1. College Scorecard: The federal government provides tools to get a better understanding of what a particular degree will earn from different universities. Visit to access this information. Better ways to calculate costs before a student accepts an offer need to be developed as well.

  2. Encourage community college attendance: Especially for students on a budget, the financial advantage of attending community college for two years cannot be overstated. One drawback is that these schools often lacks living accommodations. States should look into building affordable housing for these students, not only for convenience, but also to encourage the interaction and relationships that students develop at a four-year school.

  3. Bolster apprenticeship and internship programs: Before the modern age, most people learned their trade through on-the-job training. Apprenticeship is enjoying a resurgence in popularity. And why not? Training someone for a guaranteed position in exchange for their time and effort seems to be a win-win proposition, and a way for someone who cannot afford a four-year degree to prove their worth and advance their career. This solution would be particularly applicable for those who have finished an associate's degree.

  4. Cap interest rates for student loans and allow for bankruptcy: Just as taxes are regulated for certain items like food, interest rates should be capped for expenses such as education. In addition, the unique protection from bankruptcy for education loans can be adjusted so they can be treated as any other debt that can be discharged, but still with guardrails to protect lenders from borrowers simply trying to escape a debt to which they agreed.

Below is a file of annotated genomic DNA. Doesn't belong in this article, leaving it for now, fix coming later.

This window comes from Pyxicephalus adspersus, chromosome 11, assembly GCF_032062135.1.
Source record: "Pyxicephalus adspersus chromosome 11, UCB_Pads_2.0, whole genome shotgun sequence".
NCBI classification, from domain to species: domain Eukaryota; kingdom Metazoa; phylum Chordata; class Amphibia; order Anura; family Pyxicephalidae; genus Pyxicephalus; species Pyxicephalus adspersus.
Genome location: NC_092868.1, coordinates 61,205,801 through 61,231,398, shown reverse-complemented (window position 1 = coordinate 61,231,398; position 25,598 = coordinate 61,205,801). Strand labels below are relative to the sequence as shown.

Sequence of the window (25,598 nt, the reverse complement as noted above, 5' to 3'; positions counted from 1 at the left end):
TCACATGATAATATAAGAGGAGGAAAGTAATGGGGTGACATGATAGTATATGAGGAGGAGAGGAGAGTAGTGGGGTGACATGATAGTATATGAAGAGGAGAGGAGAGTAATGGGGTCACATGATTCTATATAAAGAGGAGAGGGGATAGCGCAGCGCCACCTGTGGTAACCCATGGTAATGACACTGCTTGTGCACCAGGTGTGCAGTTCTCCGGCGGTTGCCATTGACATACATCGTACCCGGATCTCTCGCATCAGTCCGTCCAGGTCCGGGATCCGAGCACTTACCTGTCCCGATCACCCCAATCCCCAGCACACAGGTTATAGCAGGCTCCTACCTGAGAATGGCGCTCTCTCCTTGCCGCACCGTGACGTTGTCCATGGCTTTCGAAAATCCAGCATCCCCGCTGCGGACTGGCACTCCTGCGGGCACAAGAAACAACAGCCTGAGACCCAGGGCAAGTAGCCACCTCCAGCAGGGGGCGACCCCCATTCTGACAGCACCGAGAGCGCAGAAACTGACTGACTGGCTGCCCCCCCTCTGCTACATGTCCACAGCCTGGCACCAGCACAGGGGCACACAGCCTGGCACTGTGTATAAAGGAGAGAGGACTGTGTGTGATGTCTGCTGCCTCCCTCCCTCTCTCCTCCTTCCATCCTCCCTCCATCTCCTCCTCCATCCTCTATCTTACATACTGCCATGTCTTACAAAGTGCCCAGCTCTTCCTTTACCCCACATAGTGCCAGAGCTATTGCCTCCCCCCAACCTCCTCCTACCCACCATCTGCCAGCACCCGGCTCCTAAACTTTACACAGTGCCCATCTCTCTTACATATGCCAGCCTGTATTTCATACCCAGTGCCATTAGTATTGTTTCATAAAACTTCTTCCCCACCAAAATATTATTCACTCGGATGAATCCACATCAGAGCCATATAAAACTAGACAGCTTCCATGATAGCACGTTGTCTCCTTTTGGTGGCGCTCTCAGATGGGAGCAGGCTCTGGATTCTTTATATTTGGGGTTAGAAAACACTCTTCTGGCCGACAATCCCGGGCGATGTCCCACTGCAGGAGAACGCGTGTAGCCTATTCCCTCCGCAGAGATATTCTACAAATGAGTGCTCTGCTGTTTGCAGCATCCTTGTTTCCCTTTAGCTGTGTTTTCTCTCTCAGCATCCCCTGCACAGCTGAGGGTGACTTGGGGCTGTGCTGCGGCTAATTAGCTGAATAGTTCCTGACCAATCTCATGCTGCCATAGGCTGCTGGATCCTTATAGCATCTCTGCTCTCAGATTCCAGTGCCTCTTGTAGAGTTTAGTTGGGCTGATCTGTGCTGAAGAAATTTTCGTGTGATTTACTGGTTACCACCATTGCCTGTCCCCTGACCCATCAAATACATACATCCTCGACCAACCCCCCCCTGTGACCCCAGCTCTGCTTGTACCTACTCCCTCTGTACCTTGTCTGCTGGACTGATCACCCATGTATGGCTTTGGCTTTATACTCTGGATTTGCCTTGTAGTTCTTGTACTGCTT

5. Innovative college programs: Instead of appealing to students on the basis of luxury accommodations and unnecessary extras, schools could offer degrees at reasonable prices through innovative programs. Some schools already do so, as these examples show:

    1. Work-study programs: you can find these at a number of schools. One of the more impressive programs is at College of the Ozarks, where students receive a tuition-free education by participating in a 15-hour/week work program.

    2. No-frills accommodations: at Coventry University College in England, students opt for a lower-price education in a streamlined system without extras.

    3. Three-year degrees: BYU-Idaho now offers three-year degrees that focus on core and major classes, while leaving electives out. Instead of compacting 120 credit hours into three year, the actual number of hours is 90-94.

    4. Two- and four-year degrees: This option is based on personal experience. My younger son is attending Spartanburg Methodist College, which offers a two-year associate's degree with the option of staying two more years to complete a bachelor's degree. With this choice, a student who decides that two years is enough will have an actual degree when he or she leave.

    5. Income Sharing: The essence of this encouraging, mutuality-based pilot program, being tested at schools including Purdue and Stanford Law is that students have their tuition paid upfront in exchange for repaying with 10% of their income for twelve years after graduating.

Finally, I believe we need to revisit the main purpose of college. Based on the perceived need by so many universities to compete for students with over-the-top accommodations, I suspect that many US teens choose their school as much or more for the amenities and non-academic experience it offers than for the education they receive.

If we applied the ethic of enough to higher education, the essentials would be preserved, and costs would come down. I realize there are challenges to implementing this kind of reform, as many students are used to or anticipate the current scaled-up version of college. I see the above innovations, however, as hopeful signs that we are developing that ethic in meaningful ways; and that through those efforts, college will, someday, be seen once again as a accessible pathway for everyone.